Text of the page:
COOPER, THOMAS (1759-1840). A British American scientist, political economist, educa tor. and publicist. conspicuous for his versa tility and his radicalism in politics. Ile was born in London. studied for a time at Ox ford, and was admitted to the bar. In 1792 he spent four months in Paris and while there acted with James Watt, the famous inventor,' as a delegate from the Manchester Constitu tional Society to the Patriotic Societies of France. For this both Ile and Watt were warm ly criticised at home. especially by Edmund Burke, who took them to task in a somewhat in temperate speech before Parliament. To this speech Cooper replied in a caustic pamphlet en titled .4 Reply to Mr. Burkc's Invective Against Mr. Cooper and Mr. Watt (1792), the circula tion of which in a cheap edition designed to reach the lower classes was prohibited by the British Government. After an unsuccessful at tempt, as a bleacher and calico-printer, to apply a secret process learned in France for preparing chlorine from sea-salt, he emigrated to America in 1705, and for a short time practiced law in Northumberland County, Pa. He soon began to take an active part in support of the Anti Federalists in current political discussions, and for a violent attack upon President John Adams in the Reading Adrcrtiser of October 20. 1799. was tried under the Sedition Law ( see ALIEN AND SEDITION ACTS), was convicted of libel, and, besides being fined $400. was sentenced to six months' imprisonment. He was appointed a land commissioner for the State of Pennsylvania in ISM, and subsequently acted as president judge of a common pleas district until 1811, when he was removed because of his alleged arbi trary conduct and overbearing temper. Ile was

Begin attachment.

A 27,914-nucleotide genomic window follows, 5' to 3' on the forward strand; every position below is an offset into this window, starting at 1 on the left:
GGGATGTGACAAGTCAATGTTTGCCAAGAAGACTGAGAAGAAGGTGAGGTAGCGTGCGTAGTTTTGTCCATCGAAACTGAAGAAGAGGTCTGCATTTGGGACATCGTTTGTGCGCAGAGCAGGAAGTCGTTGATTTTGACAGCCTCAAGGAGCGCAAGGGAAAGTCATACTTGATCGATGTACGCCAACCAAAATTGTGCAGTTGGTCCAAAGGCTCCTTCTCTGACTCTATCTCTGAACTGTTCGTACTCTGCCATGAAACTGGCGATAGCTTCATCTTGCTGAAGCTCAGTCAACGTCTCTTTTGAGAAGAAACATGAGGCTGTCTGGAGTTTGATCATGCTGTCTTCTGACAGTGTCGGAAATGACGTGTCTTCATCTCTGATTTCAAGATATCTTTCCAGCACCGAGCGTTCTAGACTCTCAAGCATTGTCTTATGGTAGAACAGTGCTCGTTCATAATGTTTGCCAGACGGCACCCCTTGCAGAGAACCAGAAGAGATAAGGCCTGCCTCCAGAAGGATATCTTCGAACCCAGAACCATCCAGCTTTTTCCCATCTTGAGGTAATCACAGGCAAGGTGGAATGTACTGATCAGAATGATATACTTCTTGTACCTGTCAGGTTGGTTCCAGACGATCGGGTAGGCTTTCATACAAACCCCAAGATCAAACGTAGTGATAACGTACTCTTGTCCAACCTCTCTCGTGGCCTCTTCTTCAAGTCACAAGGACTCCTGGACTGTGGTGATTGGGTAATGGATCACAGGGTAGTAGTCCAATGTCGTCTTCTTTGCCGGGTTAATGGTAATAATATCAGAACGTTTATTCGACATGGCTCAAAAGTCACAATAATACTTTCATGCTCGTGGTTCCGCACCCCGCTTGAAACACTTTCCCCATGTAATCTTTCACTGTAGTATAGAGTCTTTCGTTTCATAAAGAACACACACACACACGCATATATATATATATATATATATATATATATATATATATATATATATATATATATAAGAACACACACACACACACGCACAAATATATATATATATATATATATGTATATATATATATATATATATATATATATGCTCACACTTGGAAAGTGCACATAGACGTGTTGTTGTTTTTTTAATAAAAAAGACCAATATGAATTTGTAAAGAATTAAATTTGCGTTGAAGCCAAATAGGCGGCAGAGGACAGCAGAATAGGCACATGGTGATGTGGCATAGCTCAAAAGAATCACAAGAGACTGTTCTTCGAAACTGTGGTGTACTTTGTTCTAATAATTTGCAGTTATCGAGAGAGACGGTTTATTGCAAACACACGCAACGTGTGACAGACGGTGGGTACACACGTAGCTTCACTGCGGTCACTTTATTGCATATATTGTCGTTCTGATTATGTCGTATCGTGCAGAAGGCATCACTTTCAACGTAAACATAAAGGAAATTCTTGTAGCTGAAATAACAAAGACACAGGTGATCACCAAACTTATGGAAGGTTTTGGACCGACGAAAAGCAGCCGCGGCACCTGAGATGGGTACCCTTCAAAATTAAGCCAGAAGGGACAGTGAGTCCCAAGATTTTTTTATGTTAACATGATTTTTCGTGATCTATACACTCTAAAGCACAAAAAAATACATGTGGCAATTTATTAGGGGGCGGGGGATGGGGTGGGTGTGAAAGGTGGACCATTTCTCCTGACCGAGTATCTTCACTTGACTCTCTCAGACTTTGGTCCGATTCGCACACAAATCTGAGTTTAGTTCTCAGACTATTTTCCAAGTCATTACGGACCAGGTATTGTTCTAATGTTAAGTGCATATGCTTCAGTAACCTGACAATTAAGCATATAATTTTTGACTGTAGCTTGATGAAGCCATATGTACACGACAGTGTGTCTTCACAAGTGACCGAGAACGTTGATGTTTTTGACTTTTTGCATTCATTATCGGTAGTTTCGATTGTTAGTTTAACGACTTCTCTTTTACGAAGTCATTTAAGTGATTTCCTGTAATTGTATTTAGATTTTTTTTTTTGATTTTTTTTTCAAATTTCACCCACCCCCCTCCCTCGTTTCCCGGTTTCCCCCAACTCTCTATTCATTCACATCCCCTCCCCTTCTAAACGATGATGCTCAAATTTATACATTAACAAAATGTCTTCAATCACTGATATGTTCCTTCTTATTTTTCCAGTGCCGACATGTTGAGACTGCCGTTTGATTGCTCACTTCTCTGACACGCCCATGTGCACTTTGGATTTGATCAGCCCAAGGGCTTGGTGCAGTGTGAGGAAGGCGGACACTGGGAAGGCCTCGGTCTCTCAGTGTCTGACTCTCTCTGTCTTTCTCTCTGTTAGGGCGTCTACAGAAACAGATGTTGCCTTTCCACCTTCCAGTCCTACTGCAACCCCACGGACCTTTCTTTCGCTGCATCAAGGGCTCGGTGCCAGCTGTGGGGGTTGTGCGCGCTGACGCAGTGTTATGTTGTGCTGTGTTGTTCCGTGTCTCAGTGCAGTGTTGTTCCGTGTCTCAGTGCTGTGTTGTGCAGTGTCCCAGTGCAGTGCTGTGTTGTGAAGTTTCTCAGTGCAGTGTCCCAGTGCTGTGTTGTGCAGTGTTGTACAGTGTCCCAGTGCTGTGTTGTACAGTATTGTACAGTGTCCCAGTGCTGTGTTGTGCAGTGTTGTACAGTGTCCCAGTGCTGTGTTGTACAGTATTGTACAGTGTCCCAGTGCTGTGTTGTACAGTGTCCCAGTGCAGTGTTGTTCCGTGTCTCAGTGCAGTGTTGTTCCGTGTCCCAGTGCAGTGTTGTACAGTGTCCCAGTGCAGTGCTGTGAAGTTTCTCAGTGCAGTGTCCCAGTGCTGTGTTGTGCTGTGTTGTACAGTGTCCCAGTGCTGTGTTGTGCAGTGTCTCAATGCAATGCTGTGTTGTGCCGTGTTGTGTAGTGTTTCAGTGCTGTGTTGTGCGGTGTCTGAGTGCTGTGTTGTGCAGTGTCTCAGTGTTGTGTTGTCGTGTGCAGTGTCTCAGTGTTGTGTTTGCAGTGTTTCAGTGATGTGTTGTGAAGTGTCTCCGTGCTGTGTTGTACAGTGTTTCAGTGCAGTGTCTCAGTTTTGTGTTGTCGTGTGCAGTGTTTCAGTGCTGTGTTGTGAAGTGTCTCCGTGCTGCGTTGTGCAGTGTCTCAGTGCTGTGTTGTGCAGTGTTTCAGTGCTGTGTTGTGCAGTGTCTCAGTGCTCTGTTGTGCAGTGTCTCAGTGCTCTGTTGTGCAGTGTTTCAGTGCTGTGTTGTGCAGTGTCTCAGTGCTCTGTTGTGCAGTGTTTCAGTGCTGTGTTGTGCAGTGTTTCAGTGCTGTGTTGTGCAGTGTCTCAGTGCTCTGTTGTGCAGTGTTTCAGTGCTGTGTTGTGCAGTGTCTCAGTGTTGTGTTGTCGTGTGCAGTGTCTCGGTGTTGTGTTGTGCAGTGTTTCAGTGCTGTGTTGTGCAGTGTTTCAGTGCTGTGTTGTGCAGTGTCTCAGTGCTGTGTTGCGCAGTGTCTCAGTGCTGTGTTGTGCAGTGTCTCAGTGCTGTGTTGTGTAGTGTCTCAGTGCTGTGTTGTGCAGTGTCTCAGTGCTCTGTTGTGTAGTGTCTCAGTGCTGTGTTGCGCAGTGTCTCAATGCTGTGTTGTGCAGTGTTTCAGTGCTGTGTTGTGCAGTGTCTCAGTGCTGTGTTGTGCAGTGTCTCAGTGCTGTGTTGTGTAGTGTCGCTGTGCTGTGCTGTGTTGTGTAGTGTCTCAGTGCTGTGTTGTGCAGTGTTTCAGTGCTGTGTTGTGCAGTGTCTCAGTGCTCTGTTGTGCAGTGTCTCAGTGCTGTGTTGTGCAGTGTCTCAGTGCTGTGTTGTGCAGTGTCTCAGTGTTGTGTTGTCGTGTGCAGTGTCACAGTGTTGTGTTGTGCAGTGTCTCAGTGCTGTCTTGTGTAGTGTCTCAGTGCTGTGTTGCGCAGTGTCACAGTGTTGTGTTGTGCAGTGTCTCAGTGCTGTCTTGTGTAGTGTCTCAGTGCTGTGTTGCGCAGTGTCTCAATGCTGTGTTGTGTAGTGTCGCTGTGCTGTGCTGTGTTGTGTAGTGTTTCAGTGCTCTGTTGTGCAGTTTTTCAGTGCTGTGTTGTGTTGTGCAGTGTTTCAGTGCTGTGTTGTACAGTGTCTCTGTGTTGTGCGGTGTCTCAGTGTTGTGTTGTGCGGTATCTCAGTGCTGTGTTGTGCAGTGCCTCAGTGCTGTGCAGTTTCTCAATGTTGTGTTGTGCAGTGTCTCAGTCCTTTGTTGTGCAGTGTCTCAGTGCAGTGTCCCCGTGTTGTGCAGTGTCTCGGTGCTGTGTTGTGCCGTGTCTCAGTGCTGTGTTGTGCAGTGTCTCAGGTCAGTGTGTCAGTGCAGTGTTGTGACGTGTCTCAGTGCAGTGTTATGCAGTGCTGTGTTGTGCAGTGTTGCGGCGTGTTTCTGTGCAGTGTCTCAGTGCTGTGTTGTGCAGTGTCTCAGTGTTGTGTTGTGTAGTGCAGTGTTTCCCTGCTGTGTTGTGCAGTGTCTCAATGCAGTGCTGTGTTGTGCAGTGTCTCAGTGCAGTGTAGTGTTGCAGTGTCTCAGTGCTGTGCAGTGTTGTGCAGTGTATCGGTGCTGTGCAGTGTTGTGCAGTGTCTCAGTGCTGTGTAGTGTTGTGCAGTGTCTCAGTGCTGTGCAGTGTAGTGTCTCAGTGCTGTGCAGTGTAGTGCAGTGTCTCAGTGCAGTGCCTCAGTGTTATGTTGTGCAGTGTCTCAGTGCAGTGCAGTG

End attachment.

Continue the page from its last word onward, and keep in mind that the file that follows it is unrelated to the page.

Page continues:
professor of chemistry in Dickinson College. Pa., from 1811 to 1814. and of mineralogy and chem istry in the University of Pennsylvania from 1816 to 1821, and from 1820 to 1834 was presi dent of South Carolina College, where he acted also as professor of chemistry and political econ omy, and for a time of 'rhetoric, criticism, and belles-lettres.' From 1834 until his death he was engaged, with Dr, McCord, in revising the statutes of South Carolina, which were published in ten volumes (Columbia, 1836-41). Though he was strongly condemned by many for his radical ism in philosophy, religion, and politics, he un doubtedly exercised a powerful influence in the South, especially in South Carolina., and did much to inculcate in the minds of the politicians of his State the doctrine of extreme States' rights, nullification, and free trade. In a speech which was widely circulated in 1827, he openly urged both and secession upon South Carolina, and he was unquestionably responsible to a considerable degree for the nullification measures of 1832-33. Besides editing The Em porium of Arts and Sciences at Philadelphia from 1812 until 1814 and writing numerous pamphlets and articles for the press, he pub lished: Some Information Respecting America (1794) ; Political Essays (1800) ; An English Version of the Institutes of Justinian ( 1812 ) Practical Treatise on Dyeing and Calico Print ing (1315) ; Lectures On the Elements of Politi cal Economy (1826) ; and A Treatise on the Law of Libel and the Liberty of the Press (1S30).